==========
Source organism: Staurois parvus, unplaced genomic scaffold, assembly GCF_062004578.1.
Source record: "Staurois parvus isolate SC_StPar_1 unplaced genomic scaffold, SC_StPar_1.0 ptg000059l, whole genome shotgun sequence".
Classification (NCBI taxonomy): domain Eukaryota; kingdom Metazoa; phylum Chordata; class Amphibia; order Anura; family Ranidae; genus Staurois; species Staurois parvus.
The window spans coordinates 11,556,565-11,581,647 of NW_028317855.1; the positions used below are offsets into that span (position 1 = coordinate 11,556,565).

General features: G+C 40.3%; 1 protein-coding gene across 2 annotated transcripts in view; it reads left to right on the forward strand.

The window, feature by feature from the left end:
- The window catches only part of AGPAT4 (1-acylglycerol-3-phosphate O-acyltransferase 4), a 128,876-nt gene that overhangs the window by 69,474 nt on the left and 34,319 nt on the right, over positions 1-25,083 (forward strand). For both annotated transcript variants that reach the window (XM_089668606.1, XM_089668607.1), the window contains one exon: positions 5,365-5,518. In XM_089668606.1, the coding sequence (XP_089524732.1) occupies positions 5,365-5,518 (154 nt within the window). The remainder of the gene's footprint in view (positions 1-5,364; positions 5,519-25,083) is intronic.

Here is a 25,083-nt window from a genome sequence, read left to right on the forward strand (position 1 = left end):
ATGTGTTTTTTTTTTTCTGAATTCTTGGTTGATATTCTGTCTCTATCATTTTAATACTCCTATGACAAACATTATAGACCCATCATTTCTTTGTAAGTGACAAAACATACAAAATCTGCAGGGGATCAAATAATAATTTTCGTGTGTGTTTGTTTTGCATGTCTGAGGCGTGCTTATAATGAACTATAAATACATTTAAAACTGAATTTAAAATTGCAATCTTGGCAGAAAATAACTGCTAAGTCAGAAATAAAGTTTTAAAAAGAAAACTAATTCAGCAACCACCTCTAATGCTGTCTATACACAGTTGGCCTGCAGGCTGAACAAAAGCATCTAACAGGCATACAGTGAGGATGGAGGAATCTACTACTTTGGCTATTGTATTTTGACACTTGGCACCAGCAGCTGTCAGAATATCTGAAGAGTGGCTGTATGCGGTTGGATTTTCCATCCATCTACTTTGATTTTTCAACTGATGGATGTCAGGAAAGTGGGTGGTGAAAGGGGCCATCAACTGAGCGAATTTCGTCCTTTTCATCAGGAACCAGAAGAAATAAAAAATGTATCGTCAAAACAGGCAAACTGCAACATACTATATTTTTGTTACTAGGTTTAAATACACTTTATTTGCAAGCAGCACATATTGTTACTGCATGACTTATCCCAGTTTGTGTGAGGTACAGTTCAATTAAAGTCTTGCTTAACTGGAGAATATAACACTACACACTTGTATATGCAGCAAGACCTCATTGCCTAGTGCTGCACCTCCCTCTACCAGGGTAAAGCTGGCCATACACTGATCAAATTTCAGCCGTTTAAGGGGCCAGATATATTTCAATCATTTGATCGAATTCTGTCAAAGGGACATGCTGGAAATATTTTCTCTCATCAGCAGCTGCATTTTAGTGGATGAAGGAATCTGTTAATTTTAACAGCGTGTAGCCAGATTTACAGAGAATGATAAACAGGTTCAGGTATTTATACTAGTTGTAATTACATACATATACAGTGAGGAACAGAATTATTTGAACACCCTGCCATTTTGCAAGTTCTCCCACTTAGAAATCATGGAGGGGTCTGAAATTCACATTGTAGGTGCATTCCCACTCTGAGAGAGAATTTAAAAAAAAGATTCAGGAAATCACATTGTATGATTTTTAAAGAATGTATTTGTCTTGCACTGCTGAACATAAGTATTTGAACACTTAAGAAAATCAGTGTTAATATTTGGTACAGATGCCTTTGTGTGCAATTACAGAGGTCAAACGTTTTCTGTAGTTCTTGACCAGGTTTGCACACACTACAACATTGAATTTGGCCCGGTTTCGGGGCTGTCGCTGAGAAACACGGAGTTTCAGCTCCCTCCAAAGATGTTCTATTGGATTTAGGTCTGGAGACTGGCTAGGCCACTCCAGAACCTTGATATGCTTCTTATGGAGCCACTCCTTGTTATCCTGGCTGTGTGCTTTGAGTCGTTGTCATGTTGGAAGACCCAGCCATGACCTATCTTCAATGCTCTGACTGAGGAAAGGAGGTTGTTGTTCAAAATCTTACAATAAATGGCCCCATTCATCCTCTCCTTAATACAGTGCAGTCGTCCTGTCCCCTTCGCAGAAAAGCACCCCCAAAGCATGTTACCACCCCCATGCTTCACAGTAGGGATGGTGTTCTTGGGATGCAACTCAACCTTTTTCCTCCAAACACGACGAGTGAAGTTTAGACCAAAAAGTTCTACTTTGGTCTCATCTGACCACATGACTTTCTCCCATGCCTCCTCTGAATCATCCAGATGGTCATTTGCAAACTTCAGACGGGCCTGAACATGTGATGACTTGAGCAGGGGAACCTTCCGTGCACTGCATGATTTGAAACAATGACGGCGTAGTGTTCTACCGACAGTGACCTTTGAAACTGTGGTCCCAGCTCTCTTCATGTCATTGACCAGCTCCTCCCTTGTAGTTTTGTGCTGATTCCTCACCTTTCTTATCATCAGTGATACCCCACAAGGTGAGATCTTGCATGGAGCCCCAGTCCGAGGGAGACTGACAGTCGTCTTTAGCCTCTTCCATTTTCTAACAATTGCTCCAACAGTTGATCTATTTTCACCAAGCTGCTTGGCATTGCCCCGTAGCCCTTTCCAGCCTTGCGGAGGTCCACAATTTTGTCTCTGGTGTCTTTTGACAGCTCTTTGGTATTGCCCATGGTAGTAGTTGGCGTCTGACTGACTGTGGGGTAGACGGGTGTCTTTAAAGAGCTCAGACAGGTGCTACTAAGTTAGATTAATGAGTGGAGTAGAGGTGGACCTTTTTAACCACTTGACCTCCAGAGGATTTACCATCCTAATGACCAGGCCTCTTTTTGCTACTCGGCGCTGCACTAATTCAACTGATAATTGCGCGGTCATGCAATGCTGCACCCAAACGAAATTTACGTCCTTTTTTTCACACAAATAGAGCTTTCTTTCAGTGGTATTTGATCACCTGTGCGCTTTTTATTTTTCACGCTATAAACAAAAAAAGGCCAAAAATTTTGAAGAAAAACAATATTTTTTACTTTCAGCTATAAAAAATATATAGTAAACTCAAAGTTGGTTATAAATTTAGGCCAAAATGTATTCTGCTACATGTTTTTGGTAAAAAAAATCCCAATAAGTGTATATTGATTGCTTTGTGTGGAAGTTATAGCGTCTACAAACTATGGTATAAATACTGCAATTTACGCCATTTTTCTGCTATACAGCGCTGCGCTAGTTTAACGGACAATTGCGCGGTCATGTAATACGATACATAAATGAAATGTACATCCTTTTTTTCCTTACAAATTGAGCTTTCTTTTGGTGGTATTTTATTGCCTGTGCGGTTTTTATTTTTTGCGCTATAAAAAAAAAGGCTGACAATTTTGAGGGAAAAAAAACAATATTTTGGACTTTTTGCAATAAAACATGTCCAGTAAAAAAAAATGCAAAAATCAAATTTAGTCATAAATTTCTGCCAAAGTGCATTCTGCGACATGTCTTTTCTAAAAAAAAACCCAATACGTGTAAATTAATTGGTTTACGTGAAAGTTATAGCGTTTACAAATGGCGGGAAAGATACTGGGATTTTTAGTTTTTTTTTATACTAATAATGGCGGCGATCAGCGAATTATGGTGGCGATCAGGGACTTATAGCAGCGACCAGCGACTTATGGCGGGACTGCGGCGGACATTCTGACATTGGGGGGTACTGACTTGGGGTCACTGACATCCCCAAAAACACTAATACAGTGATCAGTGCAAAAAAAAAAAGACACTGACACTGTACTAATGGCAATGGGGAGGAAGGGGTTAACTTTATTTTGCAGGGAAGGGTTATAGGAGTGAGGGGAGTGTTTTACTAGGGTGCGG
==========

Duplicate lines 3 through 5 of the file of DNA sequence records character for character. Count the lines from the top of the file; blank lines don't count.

Classification (NCBI taxonomy): domain Eukaryota; kingdom Metazoa; phylum Chordata; class Amphibia; order Anura; family Ranidae; genus Staurois; species Staurois parvus.
The window spans coordinates 11,556,565-11,581,647 of NW_028317855.1; the positions used below are offsets into that span (position 1 = coordinate 11,556,565).

General features: G+C 40.3%; 1 protein-coding gene across 2 annotated transcripts in view; it reads left to right on the forward strand.